Celebrating a milestone
It’s an incredible feeling to know that on June 26, 2016, our community will celebrate the one-year anniversary of Obergefell v. Hodges – the historic Supreme Court ruling that legalized marriage equality nationwide. That day will be forever etched in history as the culmination of decades of struggle, setbacks and ultimately triumph for gay and lesbian couples that were denied the dignity, rights, and civil protections the institution of marriage provides.
Person-by-person, story-by-story, we set out to change the hearts and minds of Americans by being visible examples of how love can manifest itself beyond the heteronormative ideal. The world is indeed changing. The debate may continue about same-sex marriage rights, but one thing is for certain, our community’s courage to demand respect and recognition for our relationships have not only changed the law but has also changed the trajectory for so many LGBT youth for generations to come.
Allow yourself to think back to the first time you fell in love – the first time you ever allowed yourself to entertain the idea of settling down with your chosen partner – the first time you sat down to plan your dream wedding despite such nuptials being illegal in a majority of states or before you even knew who would stand next to you at the altar. The legal roadblocks or one’s perpetual bachelor/bachelorette status never stopped us from loving and hoping and, for many, never stopped us from dreaming about experiencing the ultimate form of commitment.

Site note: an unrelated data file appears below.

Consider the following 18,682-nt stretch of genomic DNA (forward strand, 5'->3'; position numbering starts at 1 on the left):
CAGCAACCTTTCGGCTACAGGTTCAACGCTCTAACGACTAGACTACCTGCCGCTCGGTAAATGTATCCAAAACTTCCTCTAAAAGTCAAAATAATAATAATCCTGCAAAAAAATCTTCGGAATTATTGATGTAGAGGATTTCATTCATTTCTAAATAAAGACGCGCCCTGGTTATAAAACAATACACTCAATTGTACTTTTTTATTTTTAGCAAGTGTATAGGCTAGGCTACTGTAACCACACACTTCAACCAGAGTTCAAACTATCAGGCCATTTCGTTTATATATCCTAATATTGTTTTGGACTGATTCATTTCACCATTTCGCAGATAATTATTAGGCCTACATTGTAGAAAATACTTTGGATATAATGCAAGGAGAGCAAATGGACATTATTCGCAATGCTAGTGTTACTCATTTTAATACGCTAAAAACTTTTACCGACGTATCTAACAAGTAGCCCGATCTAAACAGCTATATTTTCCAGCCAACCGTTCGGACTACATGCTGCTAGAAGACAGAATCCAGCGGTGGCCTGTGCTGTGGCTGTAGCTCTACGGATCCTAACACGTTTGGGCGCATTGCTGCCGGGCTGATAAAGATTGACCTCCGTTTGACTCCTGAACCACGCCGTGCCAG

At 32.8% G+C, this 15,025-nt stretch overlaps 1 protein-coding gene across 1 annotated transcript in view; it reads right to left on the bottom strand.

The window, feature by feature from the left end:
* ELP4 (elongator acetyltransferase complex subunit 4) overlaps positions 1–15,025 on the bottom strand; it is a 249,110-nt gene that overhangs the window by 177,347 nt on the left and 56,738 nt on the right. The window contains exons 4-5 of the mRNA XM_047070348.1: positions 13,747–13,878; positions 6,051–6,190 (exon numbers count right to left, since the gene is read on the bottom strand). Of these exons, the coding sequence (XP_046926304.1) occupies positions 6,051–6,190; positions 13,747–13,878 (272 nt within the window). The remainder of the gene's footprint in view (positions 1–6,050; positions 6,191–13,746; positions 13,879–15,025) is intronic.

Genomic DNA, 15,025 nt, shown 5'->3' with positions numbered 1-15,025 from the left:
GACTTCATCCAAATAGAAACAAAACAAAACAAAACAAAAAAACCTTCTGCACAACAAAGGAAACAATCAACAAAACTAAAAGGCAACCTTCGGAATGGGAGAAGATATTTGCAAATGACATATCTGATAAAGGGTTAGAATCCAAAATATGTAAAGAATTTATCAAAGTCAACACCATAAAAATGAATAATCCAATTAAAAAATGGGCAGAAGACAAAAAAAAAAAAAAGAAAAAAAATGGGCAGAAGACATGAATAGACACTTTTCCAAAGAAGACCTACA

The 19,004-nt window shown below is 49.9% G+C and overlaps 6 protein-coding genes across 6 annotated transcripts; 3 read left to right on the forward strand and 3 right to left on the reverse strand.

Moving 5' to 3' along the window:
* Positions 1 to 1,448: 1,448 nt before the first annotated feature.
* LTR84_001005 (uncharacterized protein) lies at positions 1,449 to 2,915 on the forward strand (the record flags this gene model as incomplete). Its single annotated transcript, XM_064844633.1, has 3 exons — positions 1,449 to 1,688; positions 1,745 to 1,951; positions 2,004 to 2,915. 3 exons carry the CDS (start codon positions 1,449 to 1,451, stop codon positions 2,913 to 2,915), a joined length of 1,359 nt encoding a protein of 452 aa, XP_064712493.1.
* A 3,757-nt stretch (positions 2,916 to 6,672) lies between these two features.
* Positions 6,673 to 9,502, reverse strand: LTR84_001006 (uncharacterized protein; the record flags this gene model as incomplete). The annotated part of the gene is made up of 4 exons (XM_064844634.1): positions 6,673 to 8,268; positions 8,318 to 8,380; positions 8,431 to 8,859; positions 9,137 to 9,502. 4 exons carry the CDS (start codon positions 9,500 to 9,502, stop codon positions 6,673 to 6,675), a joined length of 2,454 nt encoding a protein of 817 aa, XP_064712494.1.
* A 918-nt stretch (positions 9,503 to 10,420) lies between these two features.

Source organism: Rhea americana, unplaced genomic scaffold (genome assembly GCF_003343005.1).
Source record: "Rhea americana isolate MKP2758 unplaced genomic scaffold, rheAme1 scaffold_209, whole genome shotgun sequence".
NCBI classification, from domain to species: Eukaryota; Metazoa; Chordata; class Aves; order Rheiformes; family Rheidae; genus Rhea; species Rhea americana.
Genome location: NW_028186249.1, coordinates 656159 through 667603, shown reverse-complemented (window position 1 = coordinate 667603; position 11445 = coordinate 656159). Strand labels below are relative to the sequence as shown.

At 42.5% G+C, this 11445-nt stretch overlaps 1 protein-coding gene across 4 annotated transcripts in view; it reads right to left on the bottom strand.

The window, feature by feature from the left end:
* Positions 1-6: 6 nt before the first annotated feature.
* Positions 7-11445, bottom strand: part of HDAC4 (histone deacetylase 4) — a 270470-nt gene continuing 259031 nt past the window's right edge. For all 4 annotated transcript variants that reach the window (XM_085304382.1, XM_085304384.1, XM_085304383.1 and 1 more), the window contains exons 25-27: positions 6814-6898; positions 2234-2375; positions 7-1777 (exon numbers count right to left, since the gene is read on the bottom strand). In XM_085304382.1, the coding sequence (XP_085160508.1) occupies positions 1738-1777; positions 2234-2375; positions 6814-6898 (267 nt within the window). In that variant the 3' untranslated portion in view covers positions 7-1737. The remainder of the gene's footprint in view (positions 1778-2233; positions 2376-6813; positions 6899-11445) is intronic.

It’s a dream I’ve had as far back as I can remember. The fact that my “bride” would most likely be a groom didn’t seem to deter me from making wedding plans prematurely in my head. My intuition assured me that society and the American legal system would recognize marriage as a civil right for gay and lesbian couples in my lifetime.
We’ve come a long way from 2004 when the overwhelming majority of Georgia voters approved a discriminatory marriage ban that excluded gay and lesbian couples from civil marriage recognition. Yet, with recent so-called “religious freedom” legislation, we’re reminded that bigotry and discrimination is still alive and well in our state and remains a threat to equality.
How can anyone be opposed to love between two consenting adults? It’s a rhetorical question that I’m sure you’ve asked yourself many times throughout the years. It’s a question I found myself asking again as I gazed at the wedding photos of the four gay and lesbian couples featured in this issue. So evident is the love between these couples that their joy in finding each other and the public declaration of their love literally leaps from their photos. We should all be so lucky to find someone to share our lives with, and thanks to the Supreme Court, sexual orientation is no longer a determining factor in one’s pursuit of happiness.
Georgia Voice is proud to feature the couples chosen for our annual wedding issue and we’re equally proud to serve as a source for planning your own special day. Whether you’re actively pursuing marriage or actively running away from it, let’s join together to celebrate the fact that the option is no longer unattainable and it was the work of ordinary people doing extraordinary things that made it a reality.
By DARIAN AARON